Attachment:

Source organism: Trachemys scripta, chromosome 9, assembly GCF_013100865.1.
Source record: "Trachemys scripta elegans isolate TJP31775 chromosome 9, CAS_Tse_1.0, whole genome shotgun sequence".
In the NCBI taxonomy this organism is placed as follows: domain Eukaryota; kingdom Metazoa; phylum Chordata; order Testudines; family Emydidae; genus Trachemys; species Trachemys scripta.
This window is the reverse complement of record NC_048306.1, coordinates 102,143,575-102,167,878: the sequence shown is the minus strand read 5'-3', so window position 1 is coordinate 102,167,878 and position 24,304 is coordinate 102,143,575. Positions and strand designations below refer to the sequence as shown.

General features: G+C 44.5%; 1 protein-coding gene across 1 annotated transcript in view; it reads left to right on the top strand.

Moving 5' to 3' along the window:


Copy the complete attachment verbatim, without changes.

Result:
Source organism: Trachemys scripta, chromosome 9, assembly GCF_013100865.1.
Source record: "Trachemys scripta elegans isolate TJP31775 chromosome 9, CAS_Tse_1.0, whole genome shotgun sequence".
In the NCBI taxonomy this organism is placed as follows: domain Eukaryota; kingdom Metazoa; phylum Chordata; order Testudines; family Emydidae; genus Trachemys; species Trachemys scripta.
This window is the reverse complement of record NC_048306.1, coordinates 102,143,575-102,167,878: the sequence shown is the minus strand read 5'-3', so window position 1 is coordinate 102,167,878 and position 24,304 is coordinate 102,143,575. Positions and strand designations below refer to the sequence as shown.

General features: G+C 44.5%; 1 protein-coding gene across 1 annotated transcript in view; it reads left to right on the top strand.

Moving 5' to 3' along the window: